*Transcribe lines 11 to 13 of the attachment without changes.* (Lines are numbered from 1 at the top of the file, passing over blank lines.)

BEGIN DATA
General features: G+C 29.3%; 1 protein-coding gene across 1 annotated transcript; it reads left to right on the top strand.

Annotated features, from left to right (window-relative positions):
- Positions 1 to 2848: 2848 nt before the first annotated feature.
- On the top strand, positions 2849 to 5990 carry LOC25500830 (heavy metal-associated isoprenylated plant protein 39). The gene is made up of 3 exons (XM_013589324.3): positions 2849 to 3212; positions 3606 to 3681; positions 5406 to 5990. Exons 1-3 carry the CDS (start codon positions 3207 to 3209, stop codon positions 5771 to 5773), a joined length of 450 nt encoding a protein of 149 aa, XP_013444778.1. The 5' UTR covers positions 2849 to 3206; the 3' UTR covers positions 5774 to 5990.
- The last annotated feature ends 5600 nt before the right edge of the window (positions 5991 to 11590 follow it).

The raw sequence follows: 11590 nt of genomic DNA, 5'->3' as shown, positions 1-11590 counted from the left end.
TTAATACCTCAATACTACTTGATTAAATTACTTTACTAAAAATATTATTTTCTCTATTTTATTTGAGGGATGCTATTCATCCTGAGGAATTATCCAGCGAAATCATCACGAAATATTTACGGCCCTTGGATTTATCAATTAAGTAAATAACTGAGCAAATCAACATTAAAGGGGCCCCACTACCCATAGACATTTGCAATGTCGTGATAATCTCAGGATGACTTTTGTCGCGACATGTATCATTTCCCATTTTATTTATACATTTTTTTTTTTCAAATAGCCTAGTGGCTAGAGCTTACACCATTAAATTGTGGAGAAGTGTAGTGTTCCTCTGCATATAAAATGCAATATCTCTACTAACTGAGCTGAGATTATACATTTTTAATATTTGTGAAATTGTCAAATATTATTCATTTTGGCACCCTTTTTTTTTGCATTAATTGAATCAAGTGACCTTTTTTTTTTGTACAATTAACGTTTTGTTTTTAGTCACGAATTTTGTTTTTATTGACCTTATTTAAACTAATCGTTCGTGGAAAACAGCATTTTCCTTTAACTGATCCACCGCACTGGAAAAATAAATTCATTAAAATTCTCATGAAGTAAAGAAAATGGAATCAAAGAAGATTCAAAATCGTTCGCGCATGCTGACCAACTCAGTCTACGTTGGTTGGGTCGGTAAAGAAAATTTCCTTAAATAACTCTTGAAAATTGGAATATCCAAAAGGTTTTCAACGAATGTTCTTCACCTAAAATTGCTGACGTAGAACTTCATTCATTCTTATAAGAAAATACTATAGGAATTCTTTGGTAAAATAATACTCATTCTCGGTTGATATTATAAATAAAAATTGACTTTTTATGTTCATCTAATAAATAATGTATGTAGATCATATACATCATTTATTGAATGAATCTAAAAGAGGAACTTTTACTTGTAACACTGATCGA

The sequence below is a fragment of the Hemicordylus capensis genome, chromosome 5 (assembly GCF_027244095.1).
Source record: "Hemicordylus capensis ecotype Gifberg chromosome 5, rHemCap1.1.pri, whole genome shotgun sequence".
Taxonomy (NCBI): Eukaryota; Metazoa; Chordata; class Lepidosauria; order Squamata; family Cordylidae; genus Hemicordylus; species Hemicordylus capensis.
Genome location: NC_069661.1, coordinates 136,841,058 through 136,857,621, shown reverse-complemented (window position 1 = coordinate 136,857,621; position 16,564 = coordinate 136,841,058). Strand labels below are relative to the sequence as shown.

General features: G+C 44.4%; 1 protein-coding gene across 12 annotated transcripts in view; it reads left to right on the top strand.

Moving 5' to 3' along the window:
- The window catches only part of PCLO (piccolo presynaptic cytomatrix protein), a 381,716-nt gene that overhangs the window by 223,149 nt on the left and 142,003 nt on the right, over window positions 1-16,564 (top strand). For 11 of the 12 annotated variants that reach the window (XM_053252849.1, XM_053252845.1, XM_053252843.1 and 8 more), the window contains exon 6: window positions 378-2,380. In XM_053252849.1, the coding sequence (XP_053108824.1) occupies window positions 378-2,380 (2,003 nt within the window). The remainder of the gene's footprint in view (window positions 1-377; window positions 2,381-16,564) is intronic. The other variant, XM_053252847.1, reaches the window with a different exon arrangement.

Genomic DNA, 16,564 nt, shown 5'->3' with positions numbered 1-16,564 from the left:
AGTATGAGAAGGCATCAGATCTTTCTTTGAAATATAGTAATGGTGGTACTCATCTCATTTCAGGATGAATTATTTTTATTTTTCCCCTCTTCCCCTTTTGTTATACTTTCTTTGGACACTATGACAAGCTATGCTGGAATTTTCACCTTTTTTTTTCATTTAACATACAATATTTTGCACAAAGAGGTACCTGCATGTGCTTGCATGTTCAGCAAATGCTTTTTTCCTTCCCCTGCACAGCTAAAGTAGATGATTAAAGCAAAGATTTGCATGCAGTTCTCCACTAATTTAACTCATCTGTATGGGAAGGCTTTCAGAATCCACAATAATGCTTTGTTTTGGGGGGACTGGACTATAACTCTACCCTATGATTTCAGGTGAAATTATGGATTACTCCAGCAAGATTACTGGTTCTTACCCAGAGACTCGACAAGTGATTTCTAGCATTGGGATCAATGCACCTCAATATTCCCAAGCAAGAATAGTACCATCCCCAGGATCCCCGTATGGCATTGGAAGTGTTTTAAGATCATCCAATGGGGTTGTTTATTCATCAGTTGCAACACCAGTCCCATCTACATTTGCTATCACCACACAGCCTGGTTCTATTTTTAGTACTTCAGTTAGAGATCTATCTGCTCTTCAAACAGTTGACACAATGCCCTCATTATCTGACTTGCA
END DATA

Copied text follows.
Genome location: NC_069661.1, coordinates 136,841,058 through 136,857,621, shown reverse-complemented (window position 1 = coordinate 136,857,621; position 16,564 = coordinate 136,841,058). Strand labels below are relative to the sequence as shown.

General features: G+C 44.4%; 1 protein-coding gene across 12 annotated transcripts in view; it reads left to right on the top strand.

Moving 5' to 3' along the window: